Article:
AACTE today announced the official launch of an initiative to support innovation in the professional community and speed the pace of change in university-based educator preparation. The Innovation Exchange will serve as a forum for AACTE members, partners, and other constituents to share experiences and findings as they work together to address the most urgent issues of student achievement, curriculum reform, and educator preparation program advancement.
Through this national initiative, AACTE will seek to strengthen educator preparation, demonstrate the necessity and effectiveness of educator preparation, and enhance members’ opportunities to collaborate on key issues.
AACTE, the Gay, Lesbian and Straight Education Network (GLSEN) and the Association of Teacher Educators (ATE) have announced a partnership to support teacher preparation programs in including lesbian, gay, bisexual, and transgender (LGBT) issues in their curriculum.
Research suggests that positive, supportive, and inclusive classroom environments lead to better academic and psychosocial outcomes for students. While some teacher preparation programs incorporate LGBT-inclusive content and awareness into their curriculum, there has been no deliberate, comprehensive effort to expand the practice throughout the profession.
AACTE is delighted to announce the winners of our 2014 awards!
The following awards will be presented during the Welcoming Session (March 1) and the Speaker Spotlight Session (March 3) at AACTE’s Annual Meeting in Indianapolis:
- Outstanding Dissertation Award: Empathic Interaction: White Female Teachers and Their Black Male Students, by Chezare A. Warren (University of Illinois at Chicago; Steven E. Tozer, adviser)
A March conference being hosted by the National Board for Professional Teaching Standards (NBPTS) includes a veritable “who’s who” of speakers in its ambitious program that includes several faculty from AACTE member institutions.
Deborah Loewenberg Ball of the University of Michigan, Linda Darling-Hammond of Stanford University (CA), Andy Hargreaves of Boston College (MA), Mark Ginsberg of George Mason University (VA), James Hennessy of Fordham University (NY), Pedro Noguera of New York University, Robert Pianta of the University of Virginia, and other teacher educators will join dozens of other representatives from various education circles at “Teaching & Learning 2014” in Washington, DC.
The March/April 2014 issue of the Journal of Teacher Education (JTE) is now available online. See what Volume 65 Number 2 has to offer!
- In this month’s editorial, “Research as a Catalyst for Change,” JTE‘s editors at Penn State University relate the issue’s contents to AACTE’s 66th Annual Meeting theme, Taking Charge of Change. Heralding the theme as an opportunity to champion the role of research in informing policy and practice, the editors highlight the articles’ contributions to knowledge about innovative practices in the development of both preservice and in-service educators.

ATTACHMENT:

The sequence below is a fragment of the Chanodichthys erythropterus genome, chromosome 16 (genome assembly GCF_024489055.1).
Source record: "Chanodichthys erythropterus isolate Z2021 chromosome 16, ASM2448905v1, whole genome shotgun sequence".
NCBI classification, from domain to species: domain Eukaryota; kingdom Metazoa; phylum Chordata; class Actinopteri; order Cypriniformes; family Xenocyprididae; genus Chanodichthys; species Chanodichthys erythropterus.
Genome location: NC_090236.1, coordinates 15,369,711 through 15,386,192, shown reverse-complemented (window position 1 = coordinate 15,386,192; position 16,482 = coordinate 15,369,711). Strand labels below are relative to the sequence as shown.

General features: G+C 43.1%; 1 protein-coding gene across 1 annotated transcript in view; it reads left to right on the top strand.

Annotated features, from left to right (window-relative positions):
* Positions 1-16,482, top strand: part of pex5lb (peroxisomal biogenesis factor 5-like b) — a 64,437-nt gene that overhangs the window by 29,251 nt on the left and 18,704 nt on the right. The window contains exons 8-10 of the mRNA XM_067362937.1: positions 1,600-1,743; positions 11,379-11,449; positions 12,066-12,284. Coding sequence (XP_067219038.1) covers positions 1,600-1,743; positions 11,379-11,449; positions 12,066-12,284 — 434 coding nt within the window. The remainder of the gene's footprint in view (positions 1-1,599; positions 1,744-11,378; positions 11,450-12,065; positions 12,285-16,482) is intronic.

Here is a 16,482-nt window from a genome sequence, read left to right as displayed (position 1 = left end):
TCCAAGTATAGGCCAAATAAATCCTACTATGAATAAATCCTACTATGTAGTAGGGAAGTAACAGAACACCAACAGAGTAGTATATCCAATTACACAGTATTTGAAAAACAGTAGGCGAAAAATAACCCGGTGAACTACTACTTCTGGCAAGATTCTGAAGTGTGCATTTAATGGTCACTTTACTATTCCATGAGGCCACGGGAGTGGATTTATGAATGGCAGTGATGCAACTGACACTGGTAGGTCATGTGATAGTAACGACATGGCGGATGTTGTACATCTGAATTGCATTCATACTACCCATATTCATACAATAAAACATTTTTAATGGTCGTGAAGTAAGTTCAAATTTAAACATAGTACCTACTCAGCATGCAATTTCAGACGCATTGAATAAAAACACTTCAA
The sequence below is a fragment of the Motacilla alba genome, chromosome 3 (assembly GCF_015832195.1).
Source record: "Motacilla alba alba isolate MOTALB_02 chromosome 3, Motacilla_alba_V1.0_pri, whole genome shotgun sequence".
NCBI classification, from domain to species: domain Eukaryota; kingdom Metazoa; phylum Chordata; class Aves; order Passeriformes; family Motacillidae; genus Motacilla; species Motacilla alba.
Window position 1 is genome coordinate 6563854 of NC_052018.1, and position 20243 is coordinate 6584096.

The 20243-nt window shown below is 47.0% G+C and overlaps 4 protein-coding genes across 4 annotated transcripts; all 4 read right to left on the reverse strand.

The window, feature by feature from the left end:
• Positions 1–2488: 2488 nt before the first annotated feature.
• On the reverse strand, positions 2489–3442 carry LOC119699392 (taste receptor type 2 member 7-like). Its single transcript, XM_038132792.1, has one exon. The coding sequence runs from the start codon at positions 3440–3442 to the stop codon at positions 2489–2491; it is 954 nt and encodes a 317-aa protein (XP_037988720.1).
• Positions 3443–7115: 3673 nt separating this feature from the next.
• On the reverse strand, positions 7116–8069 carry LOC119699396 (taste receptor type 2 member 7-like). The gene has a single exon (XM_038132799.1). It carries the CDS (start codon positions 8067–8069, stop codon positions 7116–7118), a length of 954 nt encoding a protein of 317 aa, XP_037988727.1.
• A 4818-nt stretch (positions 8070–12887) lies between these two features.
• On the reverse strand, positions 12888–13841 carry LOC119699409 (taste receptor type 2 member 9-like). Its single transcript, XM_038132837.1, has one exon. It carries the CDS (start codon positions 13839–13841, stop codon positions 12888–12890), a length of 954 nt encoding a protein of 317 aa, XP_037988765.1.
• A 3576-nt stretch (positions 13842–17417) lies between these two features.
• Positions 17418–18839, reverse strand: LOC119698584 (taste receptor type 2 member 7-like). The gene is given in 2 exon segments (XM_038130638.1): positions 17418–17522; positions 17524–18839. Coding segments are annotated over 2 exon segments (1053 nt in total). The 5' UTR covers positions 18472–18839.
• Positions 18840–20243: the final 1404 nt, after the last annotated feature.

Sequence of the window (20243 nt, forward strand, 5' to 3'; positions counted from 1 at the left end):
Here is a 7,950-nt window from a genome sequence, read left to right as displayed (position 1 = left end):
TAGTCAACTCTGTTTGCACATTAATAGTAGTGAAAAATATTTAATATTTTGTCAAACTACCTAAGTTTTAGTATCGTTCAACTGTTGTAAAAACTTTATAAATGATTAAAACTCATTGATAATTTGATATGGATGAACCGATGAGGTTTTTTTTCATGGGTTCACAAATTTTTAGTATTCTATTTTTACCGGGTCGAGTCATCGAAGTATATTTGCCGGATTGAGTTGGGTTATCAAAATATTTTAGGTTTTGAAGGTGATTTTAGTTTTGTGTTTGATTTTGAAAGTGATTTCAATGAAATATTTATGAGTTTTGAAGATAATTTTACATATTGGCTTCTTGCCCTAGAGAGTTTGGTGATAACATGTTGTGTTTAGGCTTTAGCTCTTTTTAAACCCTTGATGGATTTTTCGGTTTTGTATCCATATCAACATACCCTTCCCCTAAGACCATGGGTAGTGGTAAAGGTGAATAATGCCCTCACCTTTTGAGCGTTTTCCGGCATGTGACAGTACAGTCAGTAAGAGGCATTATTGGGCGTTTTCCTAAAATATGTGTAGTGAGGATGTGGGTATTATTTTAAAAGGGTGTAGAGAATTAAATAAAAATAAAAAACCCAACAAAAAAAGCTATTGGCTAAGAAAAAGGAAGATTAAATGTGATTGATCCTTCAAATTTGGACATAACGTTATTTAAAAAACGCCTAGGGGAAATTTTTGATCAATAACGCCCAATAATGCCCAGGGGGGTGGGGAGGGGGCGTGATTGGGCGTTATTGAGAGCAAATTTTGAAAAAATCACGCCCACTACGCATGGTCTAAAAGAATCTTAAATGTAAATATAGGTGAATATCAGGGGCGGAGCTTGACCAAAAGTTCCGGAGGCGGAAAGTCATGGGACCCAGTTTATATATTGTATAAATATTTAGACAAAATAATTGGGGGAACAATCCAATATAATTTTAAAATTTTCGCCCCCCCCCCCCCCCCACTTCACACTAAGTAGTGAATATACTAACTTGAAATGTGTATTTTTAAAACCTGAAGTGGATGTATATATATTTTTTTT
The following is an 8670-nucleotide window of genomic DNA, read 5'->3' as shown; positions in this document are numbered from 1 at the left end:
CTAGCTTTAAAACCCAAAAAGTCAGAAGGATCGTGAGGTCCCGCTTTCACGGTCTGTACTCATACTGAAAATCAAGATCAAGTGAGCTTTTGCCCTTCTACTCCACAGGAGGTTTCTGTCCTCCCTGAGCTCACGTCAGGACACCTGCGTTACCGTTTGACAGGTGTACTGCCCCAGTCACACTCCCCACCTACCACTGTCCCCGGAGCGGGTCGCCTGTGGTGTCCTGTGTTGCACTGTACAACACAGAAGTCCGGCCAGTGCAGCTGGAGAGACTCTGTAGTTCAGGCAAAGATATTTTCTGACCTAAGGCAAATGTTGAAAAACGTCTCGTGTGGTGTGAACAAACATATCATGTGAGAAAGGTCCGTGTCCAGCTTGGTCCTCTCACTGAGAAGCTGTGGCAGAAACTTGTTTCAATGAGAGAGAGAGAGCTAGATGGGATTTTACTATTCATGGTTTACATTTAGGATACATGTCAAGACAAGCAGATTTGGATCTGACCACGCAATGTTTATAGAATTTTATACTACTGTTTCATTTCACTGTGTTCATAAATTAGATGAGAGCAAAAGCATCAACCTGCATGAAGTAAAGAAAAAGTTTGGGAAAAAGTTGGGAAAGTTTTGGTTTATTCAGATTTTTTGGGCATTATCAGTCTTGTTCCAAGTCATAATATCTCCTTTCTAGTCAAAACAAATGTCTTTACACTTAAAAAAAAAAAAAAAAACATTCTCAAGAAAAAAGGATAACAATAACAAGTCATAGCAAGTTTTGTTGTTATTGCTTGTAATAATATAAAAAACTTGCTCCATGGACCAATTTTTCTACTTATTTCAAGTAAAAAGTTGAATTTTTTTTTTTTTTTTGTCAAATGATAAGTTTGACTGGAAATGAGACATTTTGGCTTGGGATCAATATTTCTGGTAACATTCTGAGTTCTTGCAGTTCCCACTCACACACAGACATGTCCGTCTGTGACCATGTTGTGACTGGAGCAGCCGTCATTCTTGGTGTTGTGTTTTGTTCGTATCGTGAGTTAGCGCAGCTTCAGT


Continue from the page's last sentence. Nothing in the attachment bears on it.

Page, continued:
A new report from the Wallace Foundation’s Principal Pipeline Initiative highlights practices for the preparation and support of new principals. Cultivating Talent Through a Principal Pipeline is the second in a series of evaluations of the initiative, prepared by Policy Studies Associates. It describes results from the initiative’s first 2 years as participating districts worked to beef up their principal corps through training and ongoing support.
Congratulations to the future members of AACTE’s Board of Directors!
New Issue of JTE: Politics of VAM, Finnish Context for Teacher Prep, NCTQ Critique, and More Now Online
The January/February 2014 issue of the Journal of Teacher Education (JTE) is now available online. See what Volume 65 Number 1 has to offer—without waiting for the mail delivery!
- In this month’s editorial, JTE‘s editors at Penn State University announce the 2014 Editorial Review Board and outline the highlights of this issue’s articles.
- “The Effects of Teacher Entry Portals on Student Achievement” classifies North Carolina public school teachers into 11 predominant “portals” of entry into the profession and estimates their effects on students’ test score gains. The gains are generally higher for students of teachers prepared through in-state, public undergraduate programs—but Teach for America corps members seem to be more effective in STEM subjects and at the secondary level.
Today, the Organization for Economic Cooperation and Development (OECD) released results from the 2012 administration of the Program for International Student Assessment (PISA), a worldwide study of 15-year-old students’ performance on mathematics, science, and reading. American students’ performance remained largely unchanged from the previous PISA administration in 2009, although the U.S. ranking declined relative to other countries that improved over the past 3 years.
AACTE signed on to a statement of the Learning First Alliance about the results and also issued its own call for policy makers to look closely at the test’s lessons, along with the recommendations made by the OECD in its report Strong Performers and Successful Reformers in Education: Lessons From PISA 2012 for the United States as well as in the 2011 edition of the report, which focuses more on teacher preparation.